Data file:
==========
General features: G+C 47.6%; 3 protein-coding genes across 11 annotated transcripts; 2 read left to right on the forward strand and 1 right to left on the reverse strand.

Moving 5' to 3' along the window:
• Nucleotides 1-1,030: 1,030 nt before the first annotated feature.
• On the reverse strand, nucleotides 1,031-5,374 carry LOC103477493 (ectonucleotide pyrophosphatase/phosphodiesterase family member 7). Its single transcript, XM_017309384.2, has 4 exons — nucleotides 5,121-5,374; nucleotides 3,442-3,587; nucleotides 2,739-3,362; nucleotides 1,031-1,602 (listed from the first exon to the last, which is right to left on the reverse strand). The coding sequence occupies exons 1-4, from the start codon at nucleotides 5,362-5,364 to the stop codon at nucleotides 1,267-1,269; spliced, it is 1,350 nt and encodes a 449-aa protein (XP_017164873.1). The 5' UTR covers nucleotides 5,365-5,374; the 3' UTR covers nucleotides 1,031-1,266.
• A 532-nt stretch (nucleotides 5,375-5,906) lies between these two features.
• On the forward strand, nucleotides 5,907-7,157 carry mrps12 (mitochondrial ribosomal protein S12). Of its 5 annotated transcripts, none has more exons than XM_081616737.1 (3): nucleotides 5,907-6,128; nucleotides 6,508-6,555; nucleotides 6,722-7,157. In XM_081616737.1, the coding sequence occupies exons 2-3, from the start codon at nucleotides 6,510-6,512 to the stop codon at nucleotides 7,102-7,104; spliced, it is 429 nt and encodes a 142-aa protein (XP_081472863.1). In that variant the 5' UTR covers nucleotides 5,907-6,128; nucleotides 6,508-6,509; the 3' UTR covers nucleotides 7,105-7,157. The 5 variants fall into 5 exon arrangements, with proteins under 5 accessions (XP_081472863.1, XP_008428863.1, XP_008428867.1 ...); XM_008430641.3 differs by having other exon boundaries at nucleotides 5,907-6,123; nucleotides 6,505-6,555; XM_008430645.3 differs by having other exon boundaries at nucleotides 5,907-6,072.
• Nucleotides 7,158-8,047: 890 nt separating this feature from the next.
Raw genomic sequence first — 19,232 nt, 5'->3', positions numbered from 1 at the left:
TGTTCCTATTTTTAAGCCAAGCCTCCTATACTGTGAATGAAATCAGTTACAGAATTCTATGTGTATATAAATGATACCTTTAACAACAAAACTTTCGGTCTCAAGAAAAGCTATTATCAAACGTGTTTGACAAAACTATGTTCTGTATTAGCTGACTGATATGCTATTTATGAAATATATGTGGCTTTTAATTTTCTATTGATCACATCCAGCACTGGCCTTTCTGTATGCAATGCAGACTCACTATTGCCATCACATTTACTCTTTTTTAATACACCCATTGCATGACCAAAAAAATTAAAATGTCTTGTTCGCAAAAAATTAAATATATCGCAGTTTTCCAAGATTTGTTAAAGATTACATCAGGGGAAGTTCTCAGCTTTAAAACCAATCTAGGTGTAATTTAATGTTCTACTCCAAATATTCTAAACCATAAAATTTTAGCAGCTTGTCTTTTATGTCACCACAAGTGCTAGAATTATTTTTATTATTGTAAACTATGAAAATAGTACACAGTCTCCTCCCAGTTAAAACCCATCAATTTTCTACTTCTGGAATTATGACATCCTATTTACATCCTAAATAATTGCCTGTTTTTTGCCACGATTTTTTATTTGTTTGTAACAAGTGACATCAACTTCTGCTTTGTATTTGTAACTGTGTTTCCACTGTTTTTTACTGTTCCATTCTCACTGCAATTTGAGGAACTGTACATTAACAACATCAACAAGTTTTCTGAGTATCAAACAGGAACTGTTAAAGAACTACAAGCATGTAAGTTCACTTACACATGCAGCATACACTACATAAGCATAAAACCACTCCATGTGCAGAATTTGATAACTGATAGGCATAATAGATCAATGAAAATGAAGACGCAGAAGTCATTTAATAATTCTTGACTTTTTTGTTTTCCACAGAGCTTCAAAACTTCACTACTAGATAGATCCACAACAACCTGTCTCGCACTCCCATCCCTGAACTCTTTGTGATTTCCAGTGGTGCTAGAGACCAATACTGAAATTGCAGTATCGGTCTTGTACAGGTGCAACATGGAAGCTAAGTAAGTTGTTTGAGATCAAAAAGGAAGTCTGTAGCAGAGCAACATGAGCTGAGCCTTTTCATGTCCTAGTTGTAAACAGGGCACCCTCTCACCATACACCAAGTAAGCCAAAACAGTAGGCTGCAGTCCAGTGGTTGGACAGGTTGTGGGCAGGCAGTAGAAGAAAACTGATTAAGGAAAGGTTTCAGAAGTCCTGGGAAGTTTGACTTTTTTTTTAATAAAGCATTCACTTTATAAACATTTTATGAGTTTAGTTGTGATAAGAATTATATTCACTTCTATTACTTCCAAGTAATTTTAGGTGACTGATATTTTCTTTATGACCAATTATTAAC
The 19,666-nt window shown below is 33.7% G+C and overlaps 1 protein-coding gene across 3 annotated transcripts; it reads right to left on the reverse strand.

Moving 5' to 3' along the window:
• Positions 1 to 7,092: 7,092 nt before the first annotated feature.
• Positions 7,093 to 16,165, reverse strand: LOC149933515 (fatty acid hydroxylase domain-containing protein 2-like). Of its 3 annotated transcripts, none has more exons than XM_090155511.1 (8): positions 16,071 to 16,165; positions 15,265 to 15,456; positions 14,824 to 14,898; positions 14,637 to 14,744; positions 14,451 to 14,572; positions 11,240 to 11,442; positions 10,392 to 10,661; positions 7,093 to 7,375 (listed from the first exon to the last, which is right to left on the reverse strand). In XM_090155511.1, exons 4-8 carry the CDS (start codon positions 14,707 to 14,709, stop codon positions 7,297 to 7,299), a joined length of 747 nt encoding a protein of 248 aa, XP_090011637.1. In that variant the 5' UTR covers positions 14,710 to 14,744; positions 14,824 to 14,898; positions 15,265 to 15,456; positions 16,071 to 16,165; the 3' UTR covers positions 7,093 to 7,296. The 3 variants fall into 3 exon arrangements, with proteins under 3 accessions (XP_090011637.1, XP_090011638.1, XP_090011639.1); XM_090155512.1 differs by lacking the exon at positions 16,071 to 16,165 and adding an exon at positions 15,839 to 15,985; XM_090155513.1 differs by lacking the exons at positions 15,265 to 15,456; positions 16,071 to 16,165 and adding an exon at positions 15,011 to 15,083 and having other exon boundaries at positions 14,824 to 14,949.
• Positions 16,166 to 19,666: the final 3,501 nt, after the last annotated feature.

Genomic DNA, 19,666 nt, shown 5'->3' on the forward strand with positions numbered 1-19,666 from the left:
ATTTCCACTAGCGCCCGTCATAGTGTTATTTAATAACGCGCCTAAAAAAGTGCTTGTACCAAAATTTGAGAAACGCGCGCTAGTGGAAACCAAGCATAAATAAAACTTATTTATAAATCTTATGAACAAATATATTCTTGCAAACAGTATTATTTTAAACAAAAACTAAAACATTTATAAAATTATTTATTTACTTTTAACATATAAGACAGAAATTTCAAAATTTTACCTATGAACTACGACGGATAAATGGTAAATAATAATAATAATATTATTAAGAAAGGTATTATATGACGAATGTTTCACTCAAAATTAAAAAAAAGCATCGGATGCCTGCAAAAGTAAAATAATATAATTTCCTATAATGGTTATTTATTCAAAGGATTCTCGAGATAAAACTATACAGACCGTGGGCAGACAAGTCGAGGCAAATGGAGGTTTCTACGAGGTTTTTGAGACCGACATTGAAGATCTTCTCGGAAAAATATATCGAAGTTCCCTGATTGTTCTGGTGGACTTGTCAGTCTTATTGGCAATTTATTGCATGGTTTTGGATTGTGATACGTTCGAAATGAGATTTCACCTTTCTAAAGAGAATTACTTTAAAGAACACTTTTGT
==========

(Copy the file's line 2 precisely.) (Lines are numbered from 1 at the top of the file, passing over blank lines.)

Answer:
Moving 5' to 3' along the window: